Thursday, June 11, 2015

The Mayfly and the Pyramid: Seeking Perspective in the Rockies

Long's Peak. Rocky Mountain National Park. Photo by Author
People visiting the Rockies or the Alps often remark that the mountains make them feel small. That's not how they affect me. Their enormity is staggering, of course, but I don't really compare myself to them that way, so they don't make me feel small. I do, however, compare myself to them in terms of age. And that does make me feel small--not small in stature, but small in years. "Ephemeral" is the word that always comes to mind. Standing on the side of a snow-capped mountain makes me feel like a mayfly on the Great Pyramid.

Bristlecone pine in Colorado. Photo from US Forest Service
We humans like to scoff at the mayfly's day-long life, but we're pretty short-lived creatures ourselves by some standards. Even trees can make our lives seem brief. I'm 43 years old, and there are bristlecone pines where I live in Colorado that are over 50 times as old as I am. The oldest one known sprouted in 442 BC, the year Sophocles wrote Antigone. It's older than the Roman Colosseum, but only half as old as some of its cousins in California.

Bristlecone pines are ancient things, but they, in turn, are ephemeral on longer scales. For example, the most recent glaciers that chiseled the cirques and rounded the valleys in the high mountains of Colorado were at their greatest extent about 18,000 years ago. They lasted for 20,000 years--ten times as long as Colorado's ancient pines. Some of them were almost thirty miles long, and heavy enough to bore mountain valleys into U-shaped troughs (these valley glaciers would have looked similar to the one below, in Switzerland) They were monsters that dwarfed us in size as well as longevity.

Photo by Dirk Beyer Click for photo credit and information
And today, they're just ghosts--recognizable only by their handiwork. But they'll be back one day. The glaciers of 18,000 years ago were just the latest in a long series of glacial cycles going back 2.5 million years. We're living in a brief warm period in a long ice age--one that's a thousand times older than the oldest bristlecone pines in Colorado, or the plays of Sophocles.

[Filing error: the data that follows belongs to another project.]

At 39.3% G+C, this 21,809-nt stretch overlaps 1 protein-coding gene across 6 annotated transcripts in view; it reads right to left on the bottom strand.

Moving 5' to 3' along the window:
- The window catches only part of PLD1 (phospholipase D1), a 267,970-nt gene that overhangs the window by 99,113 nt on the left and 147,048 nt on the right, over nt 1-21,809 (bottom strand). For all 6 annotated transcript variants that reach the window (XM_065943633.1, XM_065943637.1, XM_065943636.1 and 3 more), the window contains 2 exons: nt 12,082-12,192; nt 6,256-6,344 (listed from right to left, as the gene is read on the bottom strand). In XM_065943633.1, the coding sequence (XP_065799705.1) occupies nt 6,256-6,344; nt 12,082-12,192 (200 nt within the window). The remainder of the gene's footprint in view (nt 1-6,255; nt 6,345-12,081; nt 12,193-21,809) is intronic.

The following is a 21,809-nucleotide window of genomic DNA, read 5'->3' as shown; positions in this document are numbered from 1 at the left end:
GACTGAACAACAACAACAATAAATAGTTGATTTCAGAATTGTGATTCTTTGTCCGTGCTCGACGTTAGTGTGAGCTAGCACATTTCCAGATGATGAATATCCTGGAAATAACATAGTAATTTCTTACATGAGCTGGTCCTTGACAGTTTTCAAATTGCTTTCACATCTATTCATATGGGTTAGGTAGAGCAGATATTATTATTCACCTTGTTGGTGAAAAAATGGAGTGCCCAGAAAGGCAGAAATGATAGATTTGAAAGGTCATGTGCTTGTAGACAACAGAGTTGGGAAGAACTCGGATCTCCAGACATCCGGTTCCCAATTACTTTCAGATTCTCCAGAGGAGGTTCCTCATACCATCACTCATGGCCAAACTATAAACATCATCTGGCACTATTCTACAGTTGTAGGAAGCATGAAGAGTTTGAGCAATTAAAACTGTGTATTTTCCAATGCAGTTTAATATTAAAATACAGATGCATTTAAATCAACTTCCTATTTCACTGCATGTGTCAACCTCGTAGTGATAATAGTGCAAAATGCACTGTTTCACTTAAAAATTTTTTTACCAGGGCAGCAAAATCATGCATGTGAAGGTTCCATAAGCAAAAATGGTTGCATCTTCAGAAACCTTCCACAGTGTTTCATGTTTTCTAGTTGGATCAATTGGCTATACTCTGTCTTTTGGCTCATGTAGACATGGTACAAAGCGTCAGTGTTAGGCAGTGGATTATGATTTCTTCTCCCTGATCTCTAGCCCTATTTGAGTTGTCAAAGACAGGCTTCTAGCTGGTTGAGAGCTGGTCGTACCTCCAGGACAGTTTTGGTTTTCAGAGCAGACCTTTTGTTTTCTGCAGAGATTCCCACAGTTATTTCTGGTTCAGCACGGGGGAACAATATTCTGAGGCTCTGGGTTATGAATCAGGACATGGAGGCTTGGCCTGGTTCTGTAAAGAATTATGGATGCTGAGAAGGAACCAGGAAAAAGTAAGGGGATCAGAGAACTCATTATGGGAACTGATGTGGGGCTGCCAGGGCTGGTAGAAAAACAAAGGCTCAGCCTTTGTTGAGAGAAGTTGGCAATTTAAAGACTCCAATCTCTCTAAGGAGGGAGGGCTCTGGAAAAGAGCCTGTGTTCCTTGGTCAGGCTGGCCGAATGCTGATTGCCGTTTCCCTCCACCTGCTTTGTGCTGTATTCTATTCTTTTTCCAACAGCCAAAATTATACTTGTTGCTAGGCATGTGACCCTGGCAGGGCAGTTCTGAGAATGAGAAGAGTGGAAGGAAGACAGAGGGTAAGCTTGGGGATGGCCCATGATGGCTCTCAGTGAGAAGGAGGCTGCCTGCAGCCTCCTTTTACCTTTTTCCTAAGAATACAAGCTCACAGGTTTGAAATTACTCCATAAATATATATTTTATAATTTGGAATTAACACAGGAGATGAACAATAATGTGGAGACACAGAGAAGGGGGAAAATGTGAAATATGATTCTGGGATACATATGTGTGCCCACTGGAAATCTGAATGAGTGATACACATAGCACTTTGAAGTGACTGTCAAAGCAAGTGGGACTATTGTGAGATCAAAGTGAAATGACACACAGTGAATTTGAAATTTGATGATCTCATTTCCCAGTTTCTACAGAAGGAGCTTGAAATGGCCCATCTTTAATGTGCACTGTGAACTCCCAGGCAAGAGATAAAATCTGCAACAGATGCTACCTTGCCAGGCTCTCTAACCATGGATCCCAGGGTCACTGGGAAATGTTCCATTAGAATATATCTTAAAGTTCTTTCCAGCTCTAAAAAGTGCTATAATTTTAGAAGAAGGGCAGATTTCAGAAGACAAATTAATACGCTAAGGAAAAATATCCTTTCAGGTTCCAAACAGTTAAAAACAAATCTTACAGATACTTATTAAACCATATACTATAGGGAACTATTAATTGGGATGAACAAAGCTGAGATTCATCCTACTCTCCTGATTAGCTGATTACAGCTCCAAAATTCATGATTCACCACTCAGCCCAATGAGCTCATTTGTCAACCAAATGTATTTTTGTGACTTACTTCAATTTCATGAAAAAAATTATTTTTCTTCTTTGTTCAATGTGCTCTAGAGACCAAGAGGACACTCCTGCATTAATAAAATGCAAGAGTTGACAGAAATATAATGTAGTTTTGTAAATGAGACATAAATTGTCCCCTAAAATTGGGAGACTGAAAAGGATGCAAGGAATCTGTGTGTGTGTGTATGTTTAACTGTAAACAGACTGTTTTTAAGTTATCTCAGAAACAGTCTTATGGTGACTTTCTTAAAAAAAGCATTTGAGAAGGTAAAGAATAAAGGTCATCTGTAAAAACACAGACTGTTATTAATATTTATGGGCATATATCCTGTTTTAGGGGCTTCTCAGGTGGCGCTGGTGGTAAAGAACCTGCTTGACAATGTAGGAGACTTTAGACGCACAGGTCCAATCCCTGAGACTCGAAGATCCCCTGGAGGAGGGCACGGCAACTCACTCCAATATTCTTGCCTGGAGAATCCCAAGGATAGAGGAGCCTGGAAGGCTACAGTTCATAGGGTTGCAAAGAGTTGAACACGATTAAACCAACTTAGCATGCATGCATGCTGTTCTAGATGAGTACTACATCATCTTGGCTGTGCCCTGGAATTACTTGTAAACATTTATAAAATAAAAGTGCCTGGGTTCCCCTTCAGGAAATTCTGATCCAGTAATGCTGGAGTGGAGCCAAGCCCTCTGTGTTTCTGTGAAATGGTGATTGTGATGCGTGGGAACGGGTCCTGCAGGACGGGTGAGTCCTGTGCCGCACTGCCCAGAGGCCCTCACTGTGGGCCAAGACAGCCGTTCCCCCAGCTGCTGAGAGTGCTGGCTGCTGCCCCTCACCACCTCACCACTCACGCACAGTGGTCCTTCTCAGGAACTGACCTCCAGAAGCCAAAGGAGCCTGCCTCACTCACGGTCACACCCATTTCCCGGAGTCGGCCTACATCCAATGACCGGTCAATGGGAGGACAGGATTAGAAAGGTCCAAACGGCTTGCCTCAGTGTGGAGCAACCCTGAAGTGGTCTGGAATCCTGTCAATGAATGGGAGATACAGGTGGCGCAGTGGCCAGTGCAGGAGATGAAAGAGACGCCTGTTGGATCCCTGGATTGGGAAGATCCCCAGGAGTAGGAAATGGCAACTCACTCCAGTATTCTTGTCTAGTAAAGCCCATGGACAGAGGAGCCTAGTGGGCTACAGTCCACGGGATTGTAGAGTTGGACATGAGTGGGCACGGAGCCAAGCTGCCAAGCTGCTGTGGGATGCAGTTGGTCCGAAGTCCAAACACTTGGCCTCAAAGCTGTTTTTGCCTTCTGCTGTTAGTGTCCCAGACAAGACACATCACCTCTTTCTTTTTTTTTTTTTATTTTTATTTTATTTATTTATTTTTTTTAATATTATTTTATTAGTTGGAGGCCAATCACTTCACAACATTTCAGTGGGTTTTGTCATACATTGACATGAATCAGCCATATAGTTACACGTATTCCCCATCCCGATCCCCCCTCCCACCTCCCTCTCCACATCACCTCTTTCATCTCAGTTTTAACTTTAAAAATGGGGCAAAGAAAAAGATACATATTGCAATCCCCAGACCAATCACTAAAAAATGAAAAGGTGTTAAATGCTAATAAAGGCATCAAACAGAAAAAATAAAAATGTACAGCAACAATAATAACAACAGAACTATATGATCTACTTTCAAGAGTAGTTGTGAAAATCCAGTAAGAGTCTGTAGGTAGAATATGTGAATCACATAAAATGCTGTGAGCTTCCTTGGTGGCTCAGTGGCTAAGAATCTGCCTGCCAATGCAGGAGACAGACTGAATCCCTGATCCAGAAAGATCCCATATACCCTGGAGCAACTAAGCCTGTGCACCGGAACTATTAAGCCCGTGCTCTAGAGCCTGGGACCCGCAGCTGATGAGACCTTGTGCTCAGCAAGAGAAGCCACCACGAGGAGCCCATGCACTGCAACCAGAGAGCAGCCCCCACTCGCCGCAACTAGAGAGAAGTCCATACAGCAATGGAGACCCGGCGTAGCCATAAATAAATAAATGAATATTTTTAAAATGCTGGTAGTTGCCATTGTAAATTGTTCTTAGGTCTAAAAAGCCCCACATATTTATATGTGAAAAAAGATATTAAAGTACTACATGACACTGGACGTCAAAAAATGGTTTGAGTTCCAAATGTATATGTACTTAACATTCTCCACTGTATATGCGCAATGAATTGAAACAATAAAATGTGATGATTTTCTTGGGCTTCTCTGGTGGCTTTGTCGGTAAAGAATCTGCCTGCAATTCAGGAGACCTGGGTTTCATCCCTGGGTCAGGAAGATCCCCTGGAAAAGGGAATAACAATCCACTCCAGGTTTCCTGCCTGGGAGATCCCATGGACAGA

But even the ice age has been brief compared to the mountains themselves. The Rockies were here long before the first glaciers began to carve them. The Colorado Rockies began to rise about 70 million years ago, which means they were young when the dinosaurs went extinct, and have presided over the 65-million-year rise of mammals. I said above that my age compared to the Rockies is like a mayfly's compared to the Great Pyramid. That's not an exaggeration. If a mayfly lives a day, the Great Pyramid--built around 2600 BC--is about 1.6 million times as old as the mayfly. That's almost exactly how much older the Colorado Rockies are than me (the size comparison isn't far off, either).

And yet, even the mountains come and go. The Rockies aren't nearly as old as the rocks they are made of. The metamorphic rocks that compose much of Colorado's Front Range were formed about 1.7 billion years ago, when even older sedimentary rocks were compressed and heated in the formation of a long-vanished mountain range. That makes them 24 times as old as the Rockies. They're old enough to been part of a succession of mountain ranges. As James Michener said in the novel Centennial (set in Colorado), "Only the rocks live forever".

Of course, even rocks don't live forever, but compared to us, they might as well. The universe itself is only a few times as old as these rocks are, and they could still survive for billions of years to come. Compared to that, we're far more ephemeral than mayflies.

Some people may find that depressing. In fact, millions of people refuse to accept it at all, preferring to believe the whole Earth is only slightly older than a bristlecone pine. It isn't, thank goodness. It's so much older, bigger, and grander than that. That's why I don't think it's depressing to compare myself to the rocks, or the mountains, or the glaciers, or the ancient trees. When I go into the mountains, I do feel my own mortality--my own fleetingness--but in a good way. Yes, I'm small and ephemeral, but only because the world is so grand and ancient, and I become larger by going out and losing myself in it.

Besides, there's a whole lot more to life than size and longevity. Humans have something the rocks, mountains, and glaciers don't: a conscious mind. We can go up into the mountains and marvel at them, and at the epic sweep of the processes that made them. We're lucky enough to be among the parts of nature capable of appreciating itself. Not only that, but we live in a time when science is showing us just how immense and ancient nature really is. It's an enormous privilege, if you think about it. So, no, it's not at all depressing to me that our lives are so fleeting compared to the rocks and mountains. The mountains are blind--they can't appreciate their own grandeur. But we can, and it's glorious. We may not be here long, but we have an incredible world to explore while we're here.